As I've written before, Bonds seemed to spend much of his career under a cloud of bad luck. He and Reggie Jackson were almost exactly the same age and debuted one year apart. Both had power, considerable speed, and a ton of strikeouts, and finished with similar career rate stats (.268/.353/.471/.301 True Average for Bonds to .262/.356/.490/.310 for Jackson). Yet one was a superduperstar who won an MVP award and five World Series rings, and stuck around into his 40s. The other never finished higher than third in an MVP vote, made just three All-Star teams, played just three post-season games, and left the majors at 35, his career shortened by problems with alcohol. Unlike many of the other players in this series, he did linger on the BBWAA ballot for 11 years, though he never drew more than 10.6 percent of the vote.

Starting Pitcher
JAWS Standard: 51.1/36.0/43.5
Best eligible player: Roger Clemens (110.3/46.3/78.3)
According to WARP and JAWS, Clemens is the best pitcher since World War II. His career WARP ranks third behind Walter Johnson and Cy Young, his JAWS fourth behind those two and Grover Cleveland Alexander. He's third all-time in strikeouts (4,672), and third in wins post-WWII (354, behind Warren Spahn with 363 and Greg Maddux with 355). His seven Cy Young awards are a record, two more than Randy Johnson, and he also has an MVP award, two pitching Triple Crowns, and 11 All-Star appearances to his name. His post-season record isn't spotless (12-8, 3.75 ERA, 173 strikeouts in 199 innings), with its share of early disappearing acts—eight of his 34 starts lasted less than five innings, five of them less than four innings—but as a key starter on six pennant winners and two world champions, he's on solid ground.

Even so, Clemens is likely to face a waiting period before the voters let him into the Hall of Fame. He was named a PED user in the Mitchell Report, and took the unusual step of challenging the findings, and particularly the testimony of former trainer Brian McNamee, to the point of getting a Congressional hearing on the matter. That, in turn, led to a Department of Justice investigation that concluded with an indictment on six felony counts of perjury, making false statements, and obstruction of Congress. Last summer, just as the dog and pony show was underway, a mistrial was declared due to prosecutorial misconduct (can't anybody here play this game?). It remains to be seen whether the government will continue pouring money down this particular hole. That doesn't heal Clemens' reputation, and it’s likely the voters will use his woes as an excuse to deny him first-ballot entry if not make him sweat for a few years.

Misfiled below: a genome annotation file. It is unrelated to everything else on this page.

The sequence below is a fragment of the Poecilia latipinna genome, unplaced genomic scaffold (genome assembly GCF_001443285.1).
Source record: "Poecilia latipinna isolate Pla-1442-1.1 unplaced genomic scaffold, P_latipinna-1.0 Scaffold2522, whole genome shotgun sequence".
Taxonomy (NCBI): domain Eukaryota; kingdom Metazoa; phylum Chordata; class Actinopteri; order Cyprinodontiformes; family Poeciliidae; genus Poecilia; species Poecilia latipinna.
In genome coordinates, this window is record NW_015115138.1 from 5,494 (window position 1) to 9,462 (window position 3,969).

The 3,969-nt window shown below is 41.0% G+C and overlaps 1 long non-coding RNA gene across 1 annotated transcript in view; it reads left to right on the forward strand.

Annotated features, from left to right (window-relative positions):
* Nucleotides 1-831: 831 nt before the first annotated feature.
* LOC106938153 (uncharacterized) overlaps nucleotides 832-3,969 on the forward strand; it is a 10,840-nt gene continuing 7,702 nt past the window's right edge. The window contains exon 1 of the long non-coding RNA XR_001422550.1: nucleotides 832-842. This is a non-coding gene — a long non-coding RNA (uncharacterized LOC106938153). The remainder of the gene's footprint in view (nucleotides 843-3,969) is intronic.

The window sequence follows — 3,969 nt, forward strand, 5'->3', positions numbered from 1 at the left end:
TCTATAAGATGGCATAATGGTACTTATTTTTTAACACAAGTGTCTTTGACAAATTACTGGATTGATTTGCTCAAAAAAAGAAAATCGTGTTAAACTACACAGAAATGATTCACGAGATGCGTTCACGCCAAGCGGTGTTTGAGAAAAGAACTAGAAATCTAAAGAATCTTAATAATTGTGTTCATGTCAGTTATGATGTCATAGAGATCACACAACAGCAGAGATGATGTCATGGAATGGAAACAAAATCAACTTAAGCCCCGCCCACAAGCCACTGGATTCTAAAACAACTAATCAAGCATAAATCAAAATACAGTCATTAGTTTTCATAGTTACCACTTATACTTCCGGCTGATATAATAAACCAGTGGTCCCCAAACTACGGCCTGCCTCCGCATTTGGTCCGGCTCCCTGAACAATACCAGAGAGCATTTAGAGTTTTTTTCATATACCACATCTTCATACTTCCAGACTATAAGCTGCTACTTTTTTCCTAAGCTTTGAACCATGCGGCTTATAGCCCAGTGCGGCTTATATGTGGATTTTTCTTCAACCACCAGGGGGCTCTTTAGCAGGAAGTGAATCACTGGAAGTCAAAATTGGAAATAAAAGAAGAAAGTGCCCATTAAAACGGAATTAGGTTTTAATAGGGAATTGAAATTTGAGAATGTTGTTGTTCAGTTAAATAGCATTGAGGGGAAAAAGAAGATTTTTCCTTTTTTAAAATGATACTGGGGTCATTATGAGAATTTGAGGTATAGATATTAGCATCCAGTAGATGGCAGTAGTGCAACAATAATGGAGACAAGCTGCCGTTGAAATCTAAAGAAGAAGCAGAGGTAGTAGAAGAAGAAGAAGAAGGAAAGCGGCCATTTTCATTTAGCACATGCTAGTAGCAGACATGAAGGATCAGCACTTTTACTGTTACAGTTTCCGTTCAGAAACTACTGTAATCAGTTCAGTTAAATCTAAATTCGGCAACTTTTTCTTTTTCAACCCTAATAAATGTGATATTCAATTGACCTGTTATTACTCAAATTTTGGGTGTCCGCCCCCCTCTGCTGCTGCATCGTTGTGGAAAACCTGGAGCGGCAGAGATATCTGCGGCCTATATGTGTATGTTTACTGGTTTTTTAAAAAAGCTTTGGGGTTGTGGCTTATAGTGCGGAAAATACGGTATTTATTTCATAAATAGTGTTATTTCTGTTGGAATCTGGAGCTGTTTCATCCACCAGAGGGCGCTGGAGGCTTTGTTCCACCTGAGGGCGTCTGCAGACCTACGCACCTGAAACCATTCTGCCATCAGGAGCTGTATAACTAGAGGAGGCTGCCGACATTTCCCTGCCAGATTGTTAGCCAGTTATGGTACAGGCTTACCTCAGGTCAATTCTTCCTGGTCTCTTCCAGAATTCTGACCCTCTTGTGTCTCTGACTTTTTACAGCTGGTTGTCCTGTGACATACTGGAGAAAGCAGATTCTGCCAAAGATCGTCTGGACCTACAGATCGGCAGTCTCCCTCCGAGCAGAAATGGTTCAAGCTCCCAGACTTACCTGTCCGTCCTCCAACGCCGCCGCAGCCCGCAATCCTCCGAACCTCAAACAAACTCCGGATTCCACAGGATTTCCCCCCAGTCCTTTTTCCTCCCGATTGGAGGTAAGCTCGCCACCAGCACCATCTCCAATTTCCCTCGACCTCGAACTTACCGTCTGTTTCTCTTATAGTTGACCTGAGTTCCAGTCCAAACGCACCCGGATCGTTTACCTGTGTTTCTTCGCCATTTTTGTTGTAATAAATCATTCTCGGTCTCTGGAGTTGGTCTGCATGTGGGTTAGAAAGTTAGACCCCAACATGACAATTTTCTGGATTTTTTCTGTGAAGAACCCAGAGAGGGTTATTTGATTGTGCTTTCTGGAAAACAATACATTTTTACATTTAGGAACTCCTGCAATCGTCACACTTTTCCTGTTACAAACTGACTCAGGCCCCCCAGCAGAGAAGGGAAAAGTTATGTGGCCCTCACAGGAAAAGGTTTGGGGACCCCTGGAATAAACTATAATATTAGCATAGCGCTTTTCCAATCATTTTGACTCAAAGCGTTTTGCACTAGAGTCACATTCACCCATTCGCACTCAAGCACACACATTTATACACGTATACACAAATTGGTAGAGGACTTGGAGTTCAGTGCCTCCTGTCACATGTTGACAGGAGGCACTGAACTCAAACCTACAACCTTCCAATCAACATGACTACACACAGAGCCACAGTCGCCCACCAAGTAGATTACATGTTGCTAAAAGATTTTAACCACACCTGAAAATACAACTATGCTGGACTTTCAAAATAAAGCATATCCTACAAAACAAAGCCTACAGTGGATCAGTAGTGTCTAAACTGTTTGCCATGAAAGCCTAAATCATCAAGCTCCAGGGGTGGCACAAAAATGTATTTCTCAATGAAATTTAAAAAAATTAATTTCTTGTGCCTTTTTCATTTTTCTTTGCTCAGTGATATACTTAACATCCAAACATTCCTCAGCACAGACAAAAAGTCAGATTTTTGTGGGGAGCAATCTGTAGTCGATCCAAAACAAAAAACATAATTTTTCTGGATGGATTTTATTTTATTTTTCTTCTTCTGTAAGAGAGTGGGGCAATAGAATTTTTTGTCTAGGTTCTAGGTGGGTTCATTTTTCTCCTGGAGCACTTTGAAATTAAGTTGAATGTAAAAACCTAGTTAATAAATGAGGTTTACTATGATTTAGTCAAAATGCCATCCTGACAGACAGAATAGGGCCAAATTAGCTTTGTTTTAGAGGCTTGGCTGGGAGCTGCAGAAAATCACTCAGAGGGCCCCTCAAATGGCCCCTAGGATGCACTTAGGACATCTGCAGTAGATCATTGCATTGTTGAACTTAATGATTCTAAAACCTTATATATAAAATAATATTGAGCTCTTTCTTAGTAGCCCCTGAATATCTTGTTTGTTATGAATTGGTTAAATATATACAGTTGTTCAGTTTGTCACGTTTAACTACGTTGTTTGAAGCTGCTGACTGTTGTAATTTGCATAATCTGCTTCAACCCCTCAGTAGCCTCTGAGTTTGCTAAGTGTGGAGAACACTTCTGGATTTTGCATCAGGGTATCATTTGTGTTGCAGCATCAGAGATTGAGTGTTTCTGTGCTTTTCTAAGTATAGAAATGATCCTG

Runner-Up: Curt Schilling (68.5/41.0/54.8)
Though his lifetime won-loss record is "only" 216-146, the Big Schill has a strong case for the Hall of Fame. While he had just one 30-start season before the age of 30, and just seven in all, he's one of 16 pitchers to reach 3,000 strikeouts, with all of the eligible pitchers in that club already in Cooperstown, and the rest  (Clemens, Maddux, Pedro Martinez, John Smoltz) almost surely headed there. He led his leagues in strikeout-to-walk ratio five times in six years (2001-2006), and has the best ratio (4.38) of any pitcher since 1900. He never won a Cy Young award, but he finished second three times in a four-year span (2001-2004). His post-season record (11-2, 2.23 ERA in 133 1/3

BBWAA voters have not been kind at all to starting pitchers with as many or fewer than Morris' 254 wins in recent years. Dennis Martinez (254 wins, 21.0 JAWS) failed to get the requisite five percent in 2004, as did Dave Stieb (176, 24.7), and Jimmy Key (186, 27.9). Since then, Mark Langston (179, 29.4), Orel Hershiser (204, 23.7), Dwight Gooden (194, 45.1), Bret Saberhagen (167, 36.9), Chuck Finley (200, 32.4), David Cone (194, 42.2), Kevin Appier (169, 36.9), Kevin Brown (211, 33.7), and Al Leiter (162, 31.1) have all been dismissed in short order, with Hershiser the only one to even make it to a second ballot. Schilling is more valuable than all of those pitchers, and not by a little. He'll be up for election on the 2013 ballot, and could benefit as one of the high-profile newcomers with no apparent connection to PEDs.

Runner-Up: Dwight Gooden (52.1/38.1/45.1)